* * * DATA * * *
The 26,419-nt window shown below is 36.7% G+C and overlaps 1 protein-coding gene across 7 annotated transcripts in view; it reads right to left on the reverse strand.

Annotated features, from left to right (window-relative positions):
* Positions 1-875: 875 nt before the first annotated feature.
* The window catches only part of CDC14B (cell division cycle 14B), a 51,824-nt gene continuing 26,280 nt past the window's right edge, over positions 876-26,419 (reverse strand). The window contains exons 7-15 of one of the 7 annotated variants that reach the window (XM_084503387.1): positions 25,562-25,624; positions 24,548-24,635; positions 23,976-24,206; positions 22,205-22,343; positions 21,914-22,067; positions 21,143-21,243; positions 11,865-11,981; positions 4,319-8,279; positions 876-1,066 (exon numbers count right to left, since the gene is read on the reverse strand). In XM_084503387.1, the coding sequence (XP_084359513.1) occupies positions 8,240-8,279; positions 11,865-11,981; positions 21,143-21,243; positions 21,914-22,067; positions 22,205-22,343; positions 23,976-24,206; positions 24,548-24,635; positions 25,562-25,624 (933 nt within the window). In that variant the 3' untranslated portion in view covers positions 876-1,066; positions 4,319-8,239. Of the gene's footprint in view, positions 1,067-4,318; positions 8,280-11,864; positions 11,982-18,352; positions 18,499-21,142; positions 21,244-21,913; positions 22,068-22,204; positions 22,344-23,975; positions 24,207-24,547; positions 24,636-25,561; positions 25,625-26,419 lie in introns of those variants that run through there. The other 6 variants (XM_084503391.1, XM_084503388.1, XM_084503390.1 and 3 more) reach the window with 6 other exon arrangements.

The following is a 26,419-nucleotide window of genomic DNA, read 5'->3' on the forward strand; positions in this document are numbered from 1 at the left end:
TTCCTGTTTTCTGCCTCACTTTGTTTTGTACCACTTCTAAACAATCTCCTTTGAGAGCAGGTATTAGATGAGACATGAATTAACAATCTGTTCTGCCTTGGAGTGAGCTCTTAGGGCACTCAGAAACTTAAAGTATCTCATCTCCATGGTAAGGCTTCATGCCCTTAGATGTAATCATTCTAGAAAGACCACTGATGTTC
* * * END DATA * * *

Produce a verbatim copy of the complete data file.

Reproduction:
The 26,419-nt window shown below is 36.7% G+C and overlaps 1 protein-coding gene across 7 annotated transcripts in view; it reads right to left on the reverse strand.

Annotated features, from left to right (window-relative positions):
* Positions 1-875: 875 nt before the first annotated feature.
* The window catches only part of CDC14B (cell division cycle 14B), a 51,824-nt gene continuing 26,280 nt past the window's right edge, over positions 876-26,419 (reverse strand). The window contains exons 7-15 of one of the 7 annotated variants that reach the window (XM_084503387.1): positions 25,562-25,624; positions 24,548-24,635; positions 23,976-24,206; positions 22,205-22,343; positions 21,914-22,067; positions 21,143-21,243; positions 11,865-11,981; positions 4,319-8,279; positions 876-1,066 (exon numbers count right to left, since the gene is read on the reverse strand). In XM_084503387.1, the coding sequence (XP_084359513.1) occupies positions 8,240-8,279; positions 11,865-11,981; positions 21,143-21,243; positions 21,914-22,067; positions 22,205-22,343; positions 23,976-24,206; positions 24,548-24,635; positions 25,562-25,624 (933 nt within the window). In that variant the 3' untranslated portion in view covers positions 876-1,066; positions 4,319-8,239. Of the gene's footprint in view, positions 1,067-4,318; positions 8,280-11,864; positions 11,982-18,352; positions 18,499-21,142; positions 21,244-21,913; positions 22,068-22,204; positions 22,344-23,975; positions 24,207-24,547; positions 24,636-25,561; positions 25,625-26,419 lie in introns of those variants that run through there. The other 6 variants (XM_084503391.1, XM_084503388.1, XM_084503390.1 and 3 more) reach the window with 6 other exon arrangements.

The following is a 26,419-nucleotide window of genomic DNA, read 5'->3' on the forward strand; positions in this document are numbered from 1 at the left end:
TTCCTGTTTTCTGCCTCACTTTGTTTTGTACCACTTCTAAACAATCTCCTTTGAGAGCAGGTATTAGATGAGACATGAATTAACAATCTGTTCTGCCTTGGAGTGAGCTCTTAGGGCACTCAGAAACTTAAAGTATCTCATCTCCATGGTAAGGCTTCATGCCCTTAGATGTAATCATTCTAGAAAGACCACTGATGTTC